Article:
Cash Inducements to Transfer Insurance Business

98-0901 / September 1999
Cash Inducements to Transfer Insurance Business

William F. Hannah, President/CEO
Dana Federal Credit Union
3102 Spring Street
Fort Wayne, Indiana 46808

Re: Cash Inducements to Transfer Insurance Business.

Dear Mr. Hannah:

Your credit union has been offered a cash inducement to transfer its accident and disability insurance business to another insurance provider. That provider will also pay a fee for a mailing list of the credit union's members. You have asked whether accepting the offer is an acceptable practice under NCUA regulations. As long as there is no conflict of interest, the decision to select a new insurance provider does not violate either the Federal Credit Union Act or NCUA's regulations. Your local counsel should be consulted regarding state law and any outstanding contracts that may be affected by the selection of a new provider. Fees received from the provider are subject to Part 721 of NCUA's regulations.

NCUA regulations permit an FCU to make insurance involving outside vendors available to the membership. 12 C.F.R. §721.1. The amount of compensation an FCU may receive is dependent upon the type of insurance sales. 12 C.F.R. §721.2(b). The regulations do not limit reimbursement or compensation for insurance sales "directly related to an extension of credit by the credit union or directly related to the opening or maintenance of a share, share draft, or share certificate account at the credit union." 12 C.F.R. §721.2(b)(1). The regulations limit the fee for other insurance sales to "the greater of the dollar amount or the cost amount." 12 C.F.R. §721.2(b)(2). Section 5200.6 of the NCUA Accounting Manual addresses accounting for reimbursement from group purchasing and insurance activities.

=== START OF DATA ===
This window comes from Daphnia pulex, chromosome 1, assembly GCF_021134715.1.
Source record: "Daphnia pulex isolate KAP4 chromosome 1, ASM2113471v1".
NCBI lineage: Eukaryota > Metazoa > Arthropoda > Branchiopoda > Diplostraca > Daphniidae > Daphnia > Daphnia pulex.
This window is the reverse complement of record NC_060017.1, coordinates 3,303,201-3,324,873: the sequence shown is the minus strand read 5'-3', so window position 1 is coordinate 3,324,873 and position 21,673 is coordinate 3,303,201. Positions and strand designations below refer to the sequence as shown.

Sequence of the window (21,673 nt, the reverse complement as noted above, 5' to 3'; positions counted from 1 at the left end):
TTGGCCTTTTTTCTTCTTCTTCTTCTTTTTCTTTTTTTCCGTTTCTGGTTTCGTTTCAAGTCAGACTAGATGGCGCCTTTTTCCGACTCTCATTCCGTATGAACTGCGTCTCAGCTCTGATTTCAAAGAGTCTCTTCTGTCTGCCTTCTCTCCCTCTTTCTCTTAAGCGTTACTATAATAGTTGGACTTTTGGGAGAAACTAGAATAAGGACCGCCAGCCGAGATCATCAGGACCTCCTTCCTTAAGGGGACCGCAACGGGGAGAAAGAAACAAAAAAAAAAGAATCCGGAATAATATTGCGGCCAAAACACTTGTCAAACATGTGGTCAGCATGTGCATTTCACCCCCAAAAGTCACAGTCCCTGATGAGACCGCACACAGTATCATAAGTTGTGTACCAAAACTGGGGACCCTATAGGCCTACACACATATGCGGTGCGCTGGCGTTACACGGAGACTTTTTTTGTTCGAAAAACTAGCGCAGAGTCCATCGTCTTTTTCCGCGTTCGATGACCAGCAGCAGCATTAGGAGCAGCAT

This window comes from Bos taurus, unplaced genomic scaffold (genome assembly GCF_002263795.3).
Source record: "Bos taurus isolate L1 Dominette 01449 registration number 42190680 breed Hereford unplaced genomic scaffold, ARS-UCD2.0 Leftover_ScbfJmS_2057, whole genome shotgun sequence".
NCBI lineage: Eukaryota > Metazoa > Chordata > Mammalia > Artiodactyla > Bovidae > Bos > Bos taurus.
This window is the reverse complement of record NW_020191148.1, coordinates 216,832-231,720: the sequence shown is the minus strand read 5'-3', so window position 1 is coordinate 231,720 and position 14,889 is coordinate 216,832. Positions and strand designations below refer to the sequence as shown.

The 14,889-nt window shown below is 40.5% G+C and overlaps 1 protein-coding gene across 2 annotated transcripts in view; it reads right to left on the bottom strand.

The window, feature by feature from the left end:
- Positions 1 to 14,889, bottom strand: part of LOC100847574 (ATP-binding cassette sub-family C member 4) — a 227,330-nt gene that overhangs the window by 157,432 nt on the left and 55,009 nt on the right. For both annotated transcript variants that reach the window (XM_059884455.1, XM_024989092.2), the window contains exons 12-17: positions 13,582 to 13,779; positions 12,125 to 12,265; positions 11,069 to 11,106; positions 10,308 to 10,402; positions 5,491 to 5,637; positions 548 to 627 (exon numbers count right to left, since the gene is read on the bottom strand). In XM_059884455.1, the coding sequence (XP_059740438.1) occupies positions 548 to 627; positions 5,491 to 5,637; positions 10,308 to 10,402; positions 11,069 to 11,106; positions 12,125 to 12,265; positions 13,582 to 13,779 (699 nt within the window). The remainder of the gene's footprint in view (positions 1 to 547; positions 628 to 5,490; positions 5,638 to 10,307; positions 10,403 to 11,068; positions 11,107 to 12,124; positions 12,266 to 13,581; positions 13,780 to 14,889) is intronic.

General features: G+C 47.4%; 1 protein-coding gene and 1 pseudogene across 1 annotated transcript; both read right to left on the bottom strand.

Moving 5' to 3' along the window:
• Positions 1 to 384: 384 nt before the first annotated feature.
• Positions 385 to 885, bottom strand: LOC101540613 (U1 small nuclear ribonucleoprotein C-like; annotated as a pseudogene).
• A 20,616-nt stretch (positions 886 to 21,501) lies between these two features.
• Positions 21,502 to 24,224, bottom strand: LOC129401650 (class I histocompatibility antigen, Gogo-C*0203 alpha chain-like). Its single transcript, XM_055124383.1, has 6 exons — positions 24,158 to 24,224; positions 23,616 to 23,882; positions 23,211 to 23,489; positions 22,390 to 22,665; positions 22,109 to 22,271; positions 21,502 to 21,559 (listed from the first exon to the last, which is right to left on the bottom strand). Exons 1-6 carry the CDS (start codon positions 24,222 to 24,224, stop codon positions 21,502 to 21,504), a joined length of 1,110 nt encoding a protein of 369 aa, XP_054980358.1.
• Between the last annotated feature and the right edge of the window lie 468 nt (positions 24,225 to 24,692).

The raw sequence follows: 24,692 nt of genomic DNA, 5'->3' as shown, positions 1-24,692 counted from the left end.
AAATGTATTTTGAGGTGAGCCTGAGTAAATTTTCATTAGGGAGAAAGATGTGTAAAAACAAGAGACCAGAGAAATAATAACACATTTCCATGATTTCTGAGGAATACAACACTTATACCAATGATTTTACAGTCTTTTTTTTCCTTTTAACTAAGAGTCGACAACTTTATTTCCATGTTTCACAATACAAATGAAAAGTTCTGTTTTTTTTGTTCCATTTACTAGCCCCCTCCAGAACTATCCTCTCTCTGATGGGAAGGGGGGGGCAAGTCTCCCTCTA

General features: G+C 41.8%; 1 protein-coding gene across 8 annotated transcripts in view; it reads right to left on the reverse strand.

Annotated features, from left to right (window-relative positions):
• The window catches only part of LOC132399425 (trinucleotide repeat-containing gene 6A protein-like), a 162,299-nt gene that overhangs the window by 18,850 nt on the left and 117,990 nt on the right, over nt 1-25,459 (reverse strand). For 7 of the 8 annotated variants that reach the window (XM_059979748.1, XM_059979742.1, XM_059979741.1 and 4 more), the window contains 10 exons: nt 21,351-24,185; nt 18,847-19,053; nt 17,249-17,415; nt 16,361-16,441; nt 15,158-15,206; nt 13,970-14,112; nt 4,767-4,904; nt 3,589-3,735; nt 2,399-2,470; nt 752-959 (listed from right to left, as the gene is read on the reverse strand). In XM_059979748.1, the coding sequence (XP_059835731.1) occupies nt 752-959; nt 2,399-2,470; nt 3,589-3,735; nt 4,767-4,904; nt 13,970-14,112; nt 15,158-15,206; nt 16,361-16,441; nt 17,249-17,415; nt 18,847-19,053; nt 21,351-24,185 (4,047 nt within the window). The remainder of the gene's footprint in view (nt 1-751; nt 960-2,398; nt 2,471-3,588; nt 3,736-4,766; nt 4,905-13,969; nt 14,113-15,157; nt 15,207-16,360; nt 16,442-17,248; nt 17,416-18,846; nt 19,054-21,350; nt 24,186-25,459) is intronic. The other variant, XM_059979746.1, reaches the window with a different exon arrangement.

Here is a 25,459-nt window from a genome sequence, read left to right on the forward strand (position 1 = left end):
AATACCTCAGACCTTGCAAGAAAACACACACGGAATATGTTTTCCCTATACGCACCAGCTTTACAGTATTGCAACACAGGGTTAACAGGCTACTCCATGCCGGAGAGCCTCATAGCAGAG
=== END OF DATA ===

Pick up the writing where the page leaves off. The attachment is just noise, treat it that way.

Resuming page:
As part of its participation in a group purchasing plan, an FCU may provide a mailing list to a vendor and receive reimbursement. As discussed above, NCUA regulations limit the amount of the reimbursement. 12 C.F.R. §721.2(b). State privacy or consumer laws may place limitations on the release of a mailing list and you should consult with local counsel. Finally, you may want to consider placing restrictions on a vendor's use of the mailing list such as limiting its use for a particular purpose and prohibiting the vendor from selling the list to a third party.



Sheila A. Albin
Associate General Counsel

SSIC 3500/98-0901


Last modified on